Grant is a company manager at the centre of the digitalisation storm. He leads the Betterlife and Lloydspharmacy.com businesses and is overseeing the development of the B2C omnichannel strategy for the United Kingdom (UK), so he is knee-deep in the digital technology revolution of the business.
At the heart of the UK’s digitalisation efforts is the omnichannel strategy, which ensures all channels interact with each other and deliver the same level of service and capability. The result is a seamless buying experience for customers no matter what channel they procure from – mobile, tablets, telesales, apps or in-store. “It’s about the customer having the same kind of interaction, the same personalisation of services,” says Grant.
It’s about customer value and commercial benefit across all channels.Grant Abrahams, Head of Betterlife and e-Commerce, Celesio UK
Betterlife is currently Celesio UK’s fully omnichannel company. It started off as a pure digital business and has since expanded to bricks-and-mortar stores and a third-party channel business (selling through LloydPharmacy stores and other pharmacies).
Lloydspharmacy, which began as a traditional bricks-and-mortar business, is growing its digital channel, but Grant stresses it needs to develop quickly in order to stay competitive. Two new digital services, Click & Collect (products ordered online for next-day pick up at a store) and the LloydsPharmacy Prescription Delivery Service (repeat prescription medicines delivered free to home or office), are big steps in that direction.
According to Grant, the biggest trend in digital B2C marketing is personalisation: “Whatever device you’re shopping on, it is a personal journey. Are you seeing services and products relevant for you?” The UK needs to maintain its investment in operational and IT infrastructure to fully develop this capability, he says.
The businesses have made great strides toward implementing the omnichannel strategy, but there’s still a long way to go. The biggest barriers? Culture, speed and infrastructure, says Grant. In fact, when it comes to delivering a seamless customer experience, he argues company culture is the most important factor.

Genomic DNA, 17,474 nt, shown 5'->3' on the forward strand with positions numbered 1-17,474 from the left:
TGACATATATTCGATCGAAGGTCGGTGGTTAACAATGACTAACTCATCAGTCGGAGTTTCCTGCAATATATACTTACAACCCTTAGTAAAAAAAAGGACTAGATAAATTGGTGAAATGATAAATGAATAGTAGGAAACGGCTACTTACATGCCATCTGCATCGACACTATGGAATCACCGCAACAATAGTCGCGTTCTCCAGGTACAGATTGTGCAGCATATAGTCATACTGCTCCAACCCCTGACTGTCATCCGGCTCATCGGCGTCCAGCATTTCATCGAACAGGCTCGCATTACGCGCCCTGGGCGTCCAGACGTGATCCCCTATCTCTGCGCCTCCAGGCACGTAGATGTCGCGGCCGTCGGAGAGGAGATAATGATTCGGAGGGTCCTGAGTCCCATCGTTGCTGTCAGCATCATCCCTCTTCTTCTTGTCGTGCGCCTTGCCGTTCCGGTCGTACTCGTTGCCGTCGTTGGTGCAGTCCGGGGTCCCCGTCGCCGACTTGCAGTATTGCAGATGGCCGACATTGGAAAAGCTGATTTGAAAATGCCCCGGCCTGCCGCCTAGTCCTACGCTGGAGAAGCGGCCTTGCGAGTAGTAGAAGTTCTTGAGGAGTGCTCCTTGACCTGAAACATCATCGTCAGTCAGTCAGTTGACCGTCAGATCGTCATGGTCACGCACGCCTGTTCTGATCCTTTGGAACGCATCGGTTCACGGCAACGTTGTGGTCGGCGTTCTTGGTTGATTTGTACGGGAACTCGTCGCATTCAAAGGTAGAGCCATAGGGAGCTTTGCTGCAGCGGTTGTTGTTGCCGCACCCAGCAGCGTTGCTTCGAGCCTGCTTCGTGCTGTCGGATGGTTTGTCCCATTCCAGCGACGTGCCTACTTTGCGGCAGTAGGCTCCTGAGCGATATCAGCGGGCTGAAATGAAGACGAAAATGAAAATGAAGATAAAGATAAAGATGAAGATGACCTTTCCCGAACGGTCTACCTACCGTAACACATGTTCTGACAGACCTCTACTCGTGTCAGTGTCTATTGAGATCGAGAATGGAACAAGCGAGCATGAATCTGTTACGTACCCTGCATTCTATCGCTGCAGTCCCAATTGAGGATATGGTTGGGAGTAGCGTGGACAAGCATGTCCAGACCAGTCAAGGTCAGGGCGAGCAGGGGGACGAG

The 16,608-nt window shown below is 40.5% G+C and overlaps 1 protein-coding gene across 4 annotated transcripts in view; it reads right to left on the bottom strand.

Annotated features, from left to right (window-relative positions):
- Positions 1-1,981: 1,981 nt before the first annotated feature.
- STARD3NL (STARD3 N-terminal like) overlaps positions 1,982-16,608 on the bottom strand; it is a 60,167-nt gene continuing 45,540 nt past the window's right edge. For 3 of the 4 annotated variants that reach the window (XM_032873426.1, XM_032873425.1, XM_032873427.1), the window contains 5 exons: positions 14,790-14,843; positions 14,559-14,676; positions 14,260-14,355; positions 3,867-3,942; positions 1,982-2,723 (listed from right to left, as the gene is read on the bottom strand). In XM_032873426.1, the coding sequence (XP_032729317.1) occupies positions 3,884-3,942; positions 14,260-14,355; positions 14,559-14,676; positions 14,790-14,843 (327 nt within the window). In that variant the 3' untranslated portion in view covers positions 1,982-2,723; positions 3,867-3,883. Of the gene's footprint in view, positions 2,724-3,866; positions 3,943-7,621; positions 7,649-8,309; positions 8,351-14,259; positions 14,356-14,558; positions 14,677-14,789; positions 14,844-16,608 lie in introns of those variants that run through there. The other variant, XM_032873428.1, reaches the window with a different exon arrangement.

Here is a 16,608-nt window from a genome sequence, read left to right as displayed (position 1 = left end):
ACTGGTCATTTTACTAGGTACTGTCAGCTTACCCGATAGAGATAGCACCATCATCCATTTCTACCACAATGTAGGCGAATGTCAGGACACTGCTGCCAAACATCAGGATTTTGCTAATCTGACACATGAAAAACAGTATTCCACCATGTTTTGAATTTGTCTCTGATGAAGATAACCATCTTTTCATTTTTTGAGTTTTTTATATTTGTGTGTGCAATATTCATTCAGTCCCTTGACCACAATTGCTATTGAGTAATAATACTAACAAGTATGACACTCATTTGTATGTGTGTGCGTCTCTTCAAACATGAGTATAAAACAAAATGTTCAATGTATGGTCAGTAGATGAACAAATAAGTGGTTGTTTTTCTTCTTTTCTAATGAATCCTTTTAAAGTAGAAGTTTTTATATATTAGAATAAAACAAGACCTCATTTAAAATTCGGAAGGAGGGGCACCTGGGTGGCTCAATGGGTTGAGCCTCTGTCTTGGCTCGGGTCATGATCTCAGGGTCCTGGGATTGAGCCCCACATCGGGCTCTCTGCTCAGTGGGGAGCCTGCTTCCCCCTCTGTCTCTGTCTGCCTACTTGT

“Behaviour changes when employees think about all the channels,” he believes. If a customer can’t find a product in a store, for example, an employee should assist them in finding it online. He admits there’s still work to do to instill what seamless customer service means.
Grant wants to move as quickly as possible with the digital transformation of the business and worries about the speed of deployment: “Going forward, if we don’t roll out the digitalisation strategy quickly, we’re going to be left behind.” That said, business is growing rapidly. LloydsPharmacy Prescription Delivery Service has already grown significantly in the three months since it launched. And Click & Collect is on target to offer customers 20,000 products by the financial year end – that’s compared to a mere 700 products the service offered when it started last year.
As for the future, Grant has a lot of ideas on the table. He would like to see the business develop artificial intelligence tools (similar to Apple’s Siri) that act as personal shoppers. These ask the customer questions, build knowledge based on the answers and suggest solutions.
In addition, he wants to make the business leaner and give customers online access to a store stockfile. They can see immediately if a product is available at their local store and can reserve it for pick-up.
Although he’s been part of Celesio UK since 2010, Grant still maintains the drive and motivation that helped him succeed as an entrepreneur. He co-founded Betterlife in 2004 and quickly built it up to be the UK’s largest internet and mail order retailer of mobility and disability living aids and products. After Betterlife was acquired by LloydsPharmacy five years later, he stayed on to continue overseeing its growth and to take on additional challenges. A true “intrapreneur” who now wears several hats, Grants says it takes a lot of stamina to stay on top of it all, but he wouldn’t have it any other way.